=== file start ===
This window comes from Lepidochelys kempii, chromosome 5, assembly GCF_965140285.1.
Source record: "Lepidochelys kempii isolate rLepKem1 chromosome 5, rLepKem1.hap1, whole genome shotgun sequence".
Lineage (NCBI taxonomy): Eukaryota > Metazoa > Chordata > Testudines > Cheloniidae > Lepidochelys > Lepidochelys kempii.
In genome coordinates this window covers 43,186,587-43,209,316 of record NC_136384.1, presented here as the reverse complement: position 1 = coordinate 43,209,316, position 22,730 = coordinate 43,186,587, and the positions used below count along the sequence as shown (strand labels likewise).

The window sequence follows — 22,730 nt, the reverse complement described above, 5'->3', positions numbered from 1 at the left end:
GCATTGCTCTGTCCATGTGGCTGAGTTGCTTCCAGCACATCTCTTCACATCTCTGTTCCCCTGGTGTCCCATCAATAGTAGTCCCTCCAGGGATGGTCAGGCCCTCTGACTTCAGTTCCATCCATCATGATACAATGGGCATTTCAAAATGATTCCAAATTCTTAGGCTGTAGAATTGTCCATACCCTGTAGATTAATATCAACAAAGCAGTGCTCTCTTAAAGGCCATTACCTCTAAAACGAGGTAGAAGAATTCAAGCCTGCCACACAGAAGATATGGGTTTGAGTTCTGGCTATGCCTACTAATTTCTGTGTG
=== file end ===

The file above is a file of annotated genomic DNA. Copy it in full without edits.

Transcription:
This window comes from Lepidochelys kempii, chromosome 5, assembly GCF_965140285.1.
Source record: "Lepidochelys kempii isolate rLepKem1 chromosome 5, rLepKem1.hap1, whole genome shotgun sequence".
Lineage (NCBI taxonomy): Eukaryota > Metazoa > Chordata > Testudines > Cheloniidae > Lepidochelys > Lepidochelys kempii.
In genome coordinates this window covers 43,186,587-43,209,316 of record NC_136384.1, presented here as the reverse complement: position 1 = coordinate 43,209,316, position 22,730 = coordinate 43,186,587, and the positions used below count along the sequence as shown (strand labels likewise).

The window sequence follows — 22,730 nt, the reverse complement described above, 5'->3', positions numbered from 1 at the left end:
GCATTGCTCTGTCCATGTGGCTGAGTTGCTTCCAGCACATCTCTTCACATCTCTGTTCCCCTGGTGTCCCATCAATAGTAGTCCCTCCAGGGATGGTCAGGCCCTCTGACTTCAGTTCCATCCATCATGATACAATGGGCATTTCAAAATGATTCCAAATTCTTAGGCTGTAGAATTGTCCATACCCTGTAGATTAATATCAACAAAGCAGTGCTCTCTTAAAGGCCATTACCTCTAAAACGAGGTAGAAGAATTCAAGCCTGCCACACAGAAGATATGGGTTTGAGTTCTGGCTATGCCTACTAATTTCTGTGTG